Trump’s Pennsylvania Lawsuit a “Superb Piece of Legal Craftsmanship,” Says Law Scholar

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A federal complaint filed by the Trump campaign alleging constitutional violations in Pennsylvania is credited as a “superb piece of legal craftsmanship” which could bring the case before the US Supreme Court, according to legal scholar James V. Delong.

Delong’s latest piece in American Thinker discusses why it was a brilliant strategy for the Trump team to file their complaint in federal court, rather than state court.

The gist is that some of the state’s actions, and particularly the exclusion of Republican poll-watchers during the counting of hundreds of thousands of mail-in ballots, violated federal constitutional requirements.

The federal filing alleging constitutional violations means a conservative-majority SCOTUS could be forced to rule on the matter, quite possibly in Trump’s favor, rather than “a politicized Pennsylvania court” having the last say.

A SCOTUS review would likely bring to light the various constitutional violations of excluding poll watchers and having votes counted in secret, corroborating the Trump team’s wider point of massive voter fraud.

As my old Harvard constitutional law professors would have said, “to ask the question is to answer it.”  It is hard to count all the constitutional guarantees violated here: Equal Protection, Due Process, Privileges and Immunities.  Indeed, the complaint stacks up the Supreme Court precedents supporting its arguments, including the long line of ringing statements in the chain of one-person-one-vote decisions.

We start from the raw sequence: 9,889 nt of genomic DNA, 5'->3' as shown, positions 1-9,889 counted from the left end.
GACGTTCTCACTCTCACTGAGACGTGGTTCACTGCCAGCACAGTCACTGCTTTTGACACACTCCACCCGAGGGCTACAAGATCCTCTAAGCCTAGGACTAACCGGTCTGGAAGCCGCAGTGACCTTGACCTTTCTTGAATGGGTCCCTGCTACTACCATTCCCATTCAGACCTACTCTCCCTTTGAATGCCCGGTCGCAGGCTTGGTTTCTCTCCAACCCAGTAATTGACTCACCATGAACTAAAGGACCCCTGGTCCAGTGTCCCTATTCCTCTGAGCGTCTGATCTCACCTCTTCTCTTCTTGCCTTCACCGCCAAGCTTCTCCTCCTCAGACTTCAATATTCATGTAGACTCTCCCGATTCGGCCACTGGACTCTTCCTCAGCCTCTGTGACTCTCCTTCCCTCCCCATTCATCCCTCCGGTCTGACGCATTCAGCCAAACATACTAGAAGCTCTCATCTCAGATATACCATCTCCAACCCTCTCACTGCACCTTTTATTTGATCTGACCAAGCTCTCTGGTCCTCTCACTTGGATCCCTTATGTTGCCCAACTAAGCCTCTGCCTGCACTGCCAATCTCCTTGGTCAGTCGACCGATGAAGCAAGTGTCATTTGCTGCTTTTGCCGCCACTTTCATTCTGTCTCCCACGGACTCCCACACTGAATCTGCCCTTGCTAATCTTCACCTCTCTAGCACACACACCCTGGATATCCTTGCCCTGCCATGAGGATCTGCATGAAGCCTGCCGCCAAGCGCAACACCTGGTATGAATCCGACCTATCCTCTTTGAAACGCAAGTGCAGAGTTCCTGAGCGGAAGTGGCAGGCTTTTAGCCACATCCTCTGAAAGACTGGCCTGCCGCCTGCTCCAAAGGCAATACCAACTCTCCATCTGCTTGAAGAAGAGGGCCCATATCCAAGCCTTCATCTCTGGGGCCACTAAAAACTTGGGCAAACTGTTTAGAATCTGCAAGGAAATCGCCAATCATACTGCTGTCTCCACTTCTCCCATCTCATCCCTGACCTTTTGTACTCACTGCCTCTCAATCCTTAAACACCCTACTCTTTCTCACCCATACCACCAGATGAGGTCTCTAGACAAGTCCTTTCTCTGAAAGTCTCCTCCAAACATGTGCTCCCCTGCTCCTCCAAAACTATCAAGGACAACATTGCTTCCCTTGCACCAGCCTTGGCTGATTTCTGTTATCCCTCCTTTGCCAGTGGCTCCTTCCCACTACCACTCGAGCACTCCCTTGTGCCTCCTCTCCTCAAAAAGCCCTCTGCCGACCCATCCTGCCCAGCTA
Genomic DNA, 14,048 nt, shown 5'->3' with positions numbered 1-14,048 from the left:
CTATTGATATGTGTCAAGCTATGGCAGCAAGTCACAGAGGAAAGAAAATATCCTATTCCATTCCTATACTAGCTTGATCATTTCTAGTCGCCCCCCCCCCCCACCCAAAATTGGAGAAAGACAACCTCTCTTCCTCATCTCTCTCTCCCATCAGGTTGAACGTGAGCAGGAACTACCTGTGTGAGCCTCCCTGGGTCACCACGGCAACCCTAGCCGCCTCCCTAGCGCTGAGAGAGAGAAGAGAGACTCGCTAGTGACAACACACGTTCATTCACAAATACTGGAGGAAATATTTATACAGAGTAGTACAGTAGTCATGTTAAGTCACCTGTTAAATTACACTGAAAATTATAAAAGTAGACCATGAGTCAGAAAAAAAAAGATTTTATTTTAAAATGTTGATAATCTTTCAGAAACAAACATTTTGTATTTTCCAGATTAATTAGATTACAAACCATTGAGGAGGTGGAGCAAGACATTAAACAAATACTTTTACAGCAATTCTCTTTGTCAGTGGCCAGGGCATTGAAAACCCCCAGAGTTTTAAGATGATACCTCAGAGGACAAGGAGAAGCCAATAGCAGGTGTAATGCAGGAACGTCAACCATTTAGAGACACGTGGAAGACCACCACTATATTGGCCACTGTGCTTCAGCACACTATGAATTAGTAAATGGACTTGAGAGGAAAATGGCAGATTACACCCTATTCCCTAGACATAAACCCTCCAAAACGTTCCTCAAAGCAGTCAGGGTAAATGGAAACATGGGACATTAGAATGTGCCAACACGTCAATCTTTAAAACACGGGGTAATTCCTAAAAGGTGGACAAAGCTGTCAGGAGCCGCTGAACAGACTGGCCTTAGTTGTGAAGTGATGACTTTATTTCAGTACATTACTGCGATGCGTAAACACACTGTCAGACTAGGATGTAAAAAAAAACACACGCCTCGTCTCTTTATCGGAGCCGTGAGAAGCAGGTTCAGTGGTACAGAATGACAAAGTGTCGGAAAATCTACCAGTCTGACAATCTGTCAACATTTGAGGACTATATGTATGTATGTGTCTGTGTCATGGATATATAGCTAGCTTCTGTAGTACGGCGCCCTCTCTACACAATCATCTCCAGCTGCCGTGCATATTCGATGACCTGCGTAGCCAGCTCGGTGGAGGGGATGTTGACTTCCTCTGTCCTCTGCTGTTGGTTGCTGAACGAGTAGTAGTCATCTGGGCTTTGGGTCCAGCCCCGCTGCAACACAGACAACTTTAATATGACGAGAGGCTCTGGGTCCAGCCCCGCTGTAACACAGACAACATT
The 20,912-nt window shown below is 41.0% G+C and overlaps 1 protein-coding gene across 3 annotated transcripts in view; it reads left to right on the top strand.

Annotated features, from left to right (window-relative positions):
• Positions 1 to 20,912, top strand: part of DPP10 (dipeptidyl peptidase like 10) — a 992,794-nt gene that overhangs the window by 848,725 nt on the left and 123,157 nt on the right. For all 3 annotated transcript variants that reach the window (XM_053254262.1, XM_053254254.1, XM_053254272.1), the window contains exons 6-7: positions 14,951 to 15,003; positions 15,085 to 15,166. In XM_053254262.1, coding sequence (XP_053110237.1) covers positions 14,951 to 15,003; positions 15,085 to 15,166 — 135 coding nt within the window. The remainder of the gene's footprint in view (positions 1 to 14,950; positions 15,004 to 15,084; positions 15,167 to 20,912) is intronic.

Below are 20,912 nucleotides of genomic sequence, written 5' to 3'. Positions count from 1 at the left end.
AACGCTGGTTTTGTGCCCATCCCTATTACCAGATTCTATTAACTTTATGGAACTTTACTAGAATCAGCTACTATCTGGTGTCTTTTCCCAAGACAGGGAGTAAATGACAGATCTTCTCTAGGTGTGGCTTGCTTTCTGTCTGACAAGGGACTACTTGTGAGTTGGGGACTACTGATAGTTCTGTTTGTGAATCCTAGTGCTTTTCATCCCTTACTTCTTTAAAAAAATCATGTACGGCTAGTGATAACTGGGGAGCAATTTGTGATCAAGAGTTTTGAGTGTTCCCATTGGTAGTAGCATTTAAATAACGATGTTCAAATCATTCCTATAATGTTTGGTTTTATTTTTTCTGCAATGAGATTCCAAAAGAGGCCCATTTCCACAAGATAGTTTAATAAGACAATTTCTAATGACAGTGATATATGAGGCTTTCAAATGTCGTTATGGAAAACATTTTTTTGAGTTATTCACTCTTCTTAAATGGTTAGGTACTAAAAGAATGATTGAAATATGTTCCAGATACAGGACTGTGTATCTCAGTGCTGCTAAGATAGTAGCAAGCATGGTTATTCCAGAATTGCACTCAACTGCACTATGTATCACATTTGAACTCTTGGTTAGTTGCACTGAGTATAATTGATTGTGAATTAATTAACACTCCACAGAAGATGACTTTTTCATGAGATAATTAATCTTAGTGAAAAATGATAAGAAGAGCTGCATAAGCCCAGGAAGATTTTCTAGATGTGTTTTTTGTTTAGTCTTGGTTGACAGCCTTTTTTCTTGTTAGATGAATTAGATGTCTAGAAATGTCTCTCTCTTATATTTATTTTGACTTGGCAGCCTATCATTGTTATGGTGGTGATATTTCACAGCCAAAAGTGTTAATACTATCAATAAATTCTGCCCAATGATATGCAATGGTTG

“Even the late Justice Ginsburg, who never met a progressive argument she could not support, would have trouble upholding such a law,” writes DeLong, a former editor of the Harvard Law Review.

Differing from the Bush V. Gore decision of 2000, where SCOTUS treaded lightly so as not to undermine the Florida Supreme Court, “Trump’s Pennsylvania case does not have the complication of the state versus federal law interaction because it jumps over the state law and, as noted, relies on a host of U.S. SCOTUS cases about the importance of voting.”

DeLong estimates similar complaints could soon be filed by the Trump team in other swing states where “perhaps we are seeing the exposure of a broad-based effort to corrupt the election,” evidence of which was provided by Joe Biden himself.

Joe Biden claimed that the Democrats were mounting the biggest voter fraud effort in history, and a good rule for living is that when someone tells you he is about to screw you over, believe him.

It is possible, then, that a number of cases will hit the Supreme Court in about three weeks.

DeLong says, despite flak taken over the 2000 decision handing George W. Bush the win, SCOTUS would be forced to rule on the constitutional violations and could once again ultimately decide the result of an election, reversing the media’s selection of Joe Biden as president.

Everyone in the legal world assumes that the justices, bruised by the excoriation the Court has received over Bush v. Gore (even though the result was right), would never put itself in the position of reversing the apparent results of a presidential election.  This assumption is the reason for the Democrats’ efforts to create an irresistible bandwagon effect, but the president’s lawyers may have out-maneuvered them.  The justices may have no choice except to decide the election, one way or the other, and to be put to the choice of reversing the media-claimed results or ratifying massive fraud.

SCOTUS’ reputation, DeLong says, largely hinges on the nine justices correctly interpreting the Constitution.

The legitimacy of the Court could survive through, and even be enhanced by, a carefully explained reversal of initial results.  It could not survive a mealy-mouthed ratification of obvious fraud.  If Trump’s lawyers make their case factually, the Court must agree.

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